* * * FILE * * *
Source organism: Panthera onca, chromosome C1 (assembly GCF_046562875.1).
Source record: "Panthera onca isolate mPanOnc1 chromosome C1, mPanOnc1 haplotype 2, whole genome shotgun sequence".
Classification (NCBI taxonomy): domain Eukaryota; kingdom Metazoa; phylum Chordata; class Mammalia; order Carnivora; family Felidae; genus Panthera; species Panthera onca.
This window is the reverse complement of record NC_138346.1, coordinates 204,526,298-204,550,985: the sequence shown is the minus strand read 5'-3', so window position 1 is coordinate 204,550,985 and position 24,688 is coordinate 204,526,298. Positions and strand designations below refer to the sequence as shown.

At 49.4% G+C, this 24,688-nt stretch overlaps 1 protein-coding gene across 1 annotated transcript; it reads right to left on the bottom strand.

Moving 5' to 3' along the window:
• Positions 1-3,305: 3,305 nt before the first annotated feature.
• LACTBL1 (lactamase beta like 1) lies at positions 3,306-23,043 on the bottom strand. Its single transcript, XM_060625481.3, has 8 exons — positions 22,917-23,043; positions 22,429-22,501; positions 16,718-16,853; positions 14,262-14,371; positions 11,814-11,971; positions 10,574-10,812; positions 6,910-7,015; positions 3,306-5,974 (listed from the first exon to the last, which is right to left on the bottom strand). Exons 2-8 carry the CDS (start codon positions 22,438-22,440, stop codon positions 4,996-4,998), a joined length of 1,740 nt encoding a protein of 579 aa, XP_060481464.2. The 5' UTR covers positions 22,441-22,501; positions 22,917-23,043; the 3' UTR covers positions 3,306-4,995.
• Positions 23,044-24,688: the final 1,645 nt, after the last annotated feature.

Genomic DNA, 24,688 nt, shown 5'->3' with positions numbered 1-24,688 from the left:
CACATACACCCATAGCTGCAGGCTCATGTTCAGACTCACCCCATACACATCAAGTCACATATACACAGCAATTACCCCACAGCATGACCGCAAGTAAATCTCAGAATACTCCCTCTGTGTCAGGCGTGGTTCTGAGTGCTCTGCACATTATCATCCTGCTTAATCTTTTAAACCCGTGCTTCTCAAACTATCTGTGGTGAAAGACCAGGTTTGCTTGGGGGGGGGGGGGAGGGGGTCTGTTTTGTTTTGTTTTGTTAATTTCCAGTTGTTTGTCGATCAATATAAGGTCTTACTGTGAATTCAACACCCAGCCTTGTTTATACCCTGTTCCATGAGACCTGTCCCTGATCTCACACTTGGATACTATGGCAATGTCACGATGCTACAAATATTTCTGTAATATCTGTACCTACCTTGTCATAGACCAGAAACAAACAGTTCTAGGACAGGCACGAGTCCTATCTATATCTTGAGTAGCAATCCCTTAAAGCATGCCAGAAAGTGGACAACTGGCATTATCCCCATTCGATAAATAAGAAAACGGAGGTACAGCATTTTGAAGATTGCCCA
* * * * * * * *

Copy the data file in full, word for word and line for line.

Source organism: Panthera onca, chromosome C1 (assembly GCF_046562875.1).
Source record: "Panthera onca isolate mPanOnc1 chromosome C1, mPanOnc1 haplotype 2, whole genome shotgun sequence".
Classification (NCBI taxonomy): domain Eukaryota; kingdom Metazoa; phylum Chordata; class Mammalia; order Carnivora; family Felidae; genus Panthera; species Panthera onca.
This window is the reverse complement of record NC_138346.1, coordinates 204,526,298-204,550,985: the sequence shown is the minus strand read 5'-3', so window position 1 is coordinate 204,550,985 and position 24,688 is coordinate 204,526,298. Positions and strand designations below refer to the sequence as shown.

At 49.4% G+C, this 24,688-nt stretch overlaps 1 protein-coding gene across 1 annotated transcript; it reads right to left on the bottom strand.

Moving 5' to 3' along the window:
• Positions 1-3,305: 3,305 nt before the first annotated feature.
• LACTBL1 (lactamase beta like 1) lies at positions 3,306-23,043 on the bottom strand. Its single transcript, XM_060625481.3, has 8 exons — positions 22,917-23,043; positions 22,429-22,501; positions 16,718-16,853; positions 14,262-14,371; positions 11,814-11,971; positions 10,574-10,812; positions 6,910-7,015; positions 3,306-5,974 (listed from the first exon to the last, which is right to left on the bottom strand). Exons 2-8 carry the CDS (start codon positions 22,438-22,440, stop codon positions 4,996-4,998), a joined length of 1,740 nt encoding a protein of 579 aa, XP_060481464.2. The 5' UTR covers positions 22,441-22,501; positions 22,917-23,043; the 3' UTR covers positions 3,306-4,995.
• Positions 23,044-24,688: the final 1,645 nt, after the last annotated feature.

Genomic DNA, 24,688 nt, shown 5'->3' with positions numbered 1-24,688 from the left:
CACATACACCCATAGCTGCAGGCTCATGTTCAGACTCACCCCATACACATCAAGTCACATATACACAGCAATTACCCCACAGCATGACCGCAAGTAAATCTCAGAATACTCCCTCTGTGTCAGGCGTGGTTCTGAGTGCTCTGCACATTATCATCCTGCTTAATCTTTTAAACCCGTGCTTCTCAAACTATCTGTGGTGAAAGACCAGGTTTGCTTGGGGGGGGGGGGGAGGGGGTCTGTTTTGTTTTGTTTTGTTAATTTCCAGTTGTTTGTCGATCAATATAAGGTCTTACTGTGAATTCAACACCCAGCCTTGTTTATACCCTGTTCCATGAGACCTGTCCCTGATCTCACACTTGGATACTATGGCAATGTCACGATGCTACAAATATTTCTGTAATATCTGTACCTACCTTGTCATAGACCAGAAACAAACAGTTCTAGGACAGGCACGAGTCCTATCTATATCTTGAGTAGCAATCCCTTAAAGCATGCCAGAAAGTGGACAACTGGCATTATCCCCATTCGATAAATAAGAAAACGGAGGTACAGCATTTTGAAGATTGCCCA